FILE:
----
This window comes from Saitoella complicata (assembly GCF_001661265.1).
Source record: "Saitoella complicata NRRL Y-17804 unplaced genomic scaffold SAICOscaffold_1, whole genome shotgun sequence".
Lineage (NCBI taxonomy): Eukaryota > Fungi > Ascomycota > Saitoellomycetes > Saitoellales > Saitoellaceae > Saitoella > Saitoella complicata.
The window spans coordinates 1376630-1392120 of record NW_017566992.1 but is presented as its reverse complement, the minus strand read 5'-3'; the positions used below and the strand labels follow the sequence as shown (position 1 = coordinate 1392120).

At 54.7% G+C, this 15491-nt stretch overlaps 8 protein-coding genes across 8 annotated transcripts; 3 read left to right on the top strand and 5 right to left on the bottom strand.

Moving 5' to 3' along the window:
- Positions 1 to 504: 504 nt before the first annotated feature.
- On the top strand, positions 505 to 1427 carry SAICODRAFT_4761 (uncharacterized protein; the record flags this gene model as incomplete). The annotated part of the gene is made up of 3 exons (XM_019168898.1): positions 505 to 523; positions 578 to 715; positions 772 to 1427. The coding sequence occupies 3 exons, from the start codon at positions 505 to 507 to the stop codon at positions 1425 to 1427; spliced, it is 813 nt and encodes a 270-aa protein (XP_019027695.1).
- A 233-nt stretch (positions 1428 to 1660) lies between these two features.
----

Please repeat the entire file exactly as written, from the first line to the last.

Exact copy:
This window comes from Saitoella complicata (assembly GCF_001661265.1).
Source record: "Saitoella complicata NRRL Y-17804 unplaced genomic scaffold SAICOscaffold_1, whole genome shotgun sequence".
Lineage (NCBI taxonomy): Eukaryota > Fungi > Ascomycota > Saitoellomycetes > Saitoellales > Saitoellaceae > Saitoella > Saitoella complicata.
The window spans coordinates 1376630-1392120 of record NW_017566992.1 but is presented as its reverse complement, the minus strand read 5'-3'; the positions used below and the strand labels follow the sequence as shown (position 1 = coordinate 1392120).

At 54.7% G+C, this 15491-nt stretch overlaps 8 protein-coding genes across 8 annotated transcripts; 3 read left to right on the top strand and 5 right to left on the bottom strand.

Moving 5' to 3' along the window:
- Positions 1 to 504: 504 nt before the first annotated feature.
- On the top strand, positions 505 to 1427 carry SAICODRAFT_4761 (uncharacterized protein; the record flags this gene model as incomplete). The annotated part of the gene is made up of 3 exons (XM_019168898.1): positions 505 to 523; positions 578 to 715; positions 772 to 1427. The coding sequence occupies 3 exons, from the start codon at positions 505 to 507 to the stop codon at positions 1425 to 1427; spliced, it is 813 nt and encodes a 270-aa protein (XP_019027695.1).
- A 233-nt stretch (positions 1428 to 1660) lies between these two features.